The handset, which will be available on all major carriers in the US as well as unlocked direct from Samsung, has been priced $719.99 and $839.99 for the unlocked models, while the carrier pricing ranges from $720 and $840 to $800 and $930.
In colours such as black, purple, blue and grey, the handset will likely have other colour options later in the year.
The South Korean company last year walked in with the Galaxy S8, which was one of the best phones of 2017 and one of the best products Samsung ever made. The Galaxy S9 and S9 Plus, which will be available for pre-order on March 2 and arrive in stores on March 16, are similar to the S8 and look and feel exactly the same.
The S9 pair has got S8's attractive and efficient design and extra tall 18.5:9 screens, curved sides, and glass front and backs.
The 5.8-inch (S9) and 6.2-inch (S9 Plus) screens are the same Super AMOLED panels with 2960 x 1440 pixel resolutions, though the company says they are slightly brighter this year. The pair though has slightly different dimensions and weigh a little more.
The company also moved the fingerprint scanner from the right of the camera to below it, which makes it easier to use, especially on the larger S9 Plus.
The phones' hardware features such as the 3.5mm headphone jack remain the same as S8. The new pair flaunts speakers which now produce stereo sound and are 40 percent louder, according to Samsung.
The S9 runs Qualcomm's Snapdragon 845 processor (in North America, other markets can expect to see Samsung's latest Exynos processor); has either 4GB (S9) or 6GB (S9 Plus) of RAM; comes with 64GB of storage and support for microSD cards; has a 3,000mAh (S9) or 3,500mAh (S9 Plus) battery; is IP68 dust and water resistant; and supports both fast wired and fast wireless charging.
The phones can support speeds up to 1.2Gbps and support 600MHz frequencies for T-Mobile.
The highlight new feature is the S9's new camera system, which comes as a single lens on the S9 and a dual camera on the S9 Plus.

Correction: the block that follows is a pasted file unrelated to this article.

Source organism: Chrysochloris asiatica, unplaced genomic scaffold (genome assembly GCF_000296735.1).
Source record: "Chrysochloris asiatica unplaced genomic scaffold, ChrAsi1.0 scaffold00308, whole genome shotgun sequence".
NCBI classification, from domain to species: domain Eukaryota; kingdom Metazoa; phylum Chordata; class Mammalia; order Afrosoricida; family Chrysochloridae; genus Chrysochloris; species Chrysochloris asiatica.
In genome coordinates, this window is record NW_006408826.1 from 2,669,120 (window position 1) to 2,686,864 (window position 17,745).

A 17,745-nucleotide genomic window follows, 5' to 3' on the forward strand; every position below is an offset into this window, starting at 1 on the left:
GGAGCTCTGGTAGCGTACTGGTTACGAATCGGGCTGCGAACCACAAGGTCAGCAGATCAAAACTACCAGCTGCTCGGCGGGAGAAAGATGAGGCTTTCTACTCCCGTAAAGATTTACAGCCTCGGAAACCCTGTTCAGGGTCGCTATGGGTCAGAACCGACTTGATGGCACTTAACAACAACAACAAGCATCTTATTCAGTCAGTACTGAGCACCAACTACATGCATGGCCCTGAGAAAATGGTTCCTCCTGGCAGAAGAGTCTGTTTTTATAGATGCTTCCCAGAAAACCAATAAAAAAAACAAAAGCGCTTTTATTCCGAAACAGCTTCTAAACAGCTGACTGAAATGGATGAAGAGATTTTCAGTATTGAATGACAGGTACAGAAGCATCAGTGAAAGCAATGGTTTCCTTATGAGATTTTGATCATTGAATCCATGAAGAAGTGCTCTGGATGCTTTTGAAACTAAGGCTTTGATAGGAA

The new camera is Samsung's first with a mechanically adjustable aperture, which can switch between a very bright f/1.5 and a smaller f/2.4 depending on exposure conditions.
The bright aperture lets in 28 percent more light than the S8's f/1.7 lens and the f/2.4 aperture helps prevent overexposure in bright scenes such as a sunny outdoor day.
The S9's 12-megapixel camera sensor includes second-generation dual-pixel autofocus tech for faster and more reliable focusing, improved multi-frame noise reduction for a claimed 30 percent better low-light performance, and the ability to record slow-motion video at up to 960 frames per second (at 720p resolution).
The camera app has been redesigned with quicker access to its various modes, much like how the iPhone's camera app works.
The S9 Plus' second rear camera does not have the variable aperture feature but works similarly to the Note 8's dual camera system.
It has a f/2.4 lens that gets you two times closer to your subject than the wide-angle camera and allows for portrait-mode blurring effects (which Samsung calls "Live Focus"). Both phones have the same 8-megapixel f/1.7 autofocus front camera as last year's models.
The app then creates 18 animated GIF "stickers" accessible for use in messaging apps.
The company will launch Android 8.0 Oreo software for S9, but much like the hardware, the design is not hugely different from the software in the S8.
The phone also has redesigned parts of the Bixby app, most notably the camera features, which can be used to estimate calories in food and provide a faster real-time translation.
Samsung has signed up new partnerships with retailers such as Sam's Club and Nordstrom to let you purchase items directly through Bixby and makeup from Sephora and Cover Girl.
The Galaxy S9 and S9 Plus work with the same Gear VR that launched alongside the Note 8 and Google's Daydream View headset.
They also work with last year's DeX Station, which lets you use the phone as a full computer with a monitor, keyboard, and mouse. Samsung is also releasing a new DeX device called the DeX Pad.
The Pad does not prop the phone up like the station but instead allows it to lie flat, where it can be used as a trackpad or keyboard. (ANI)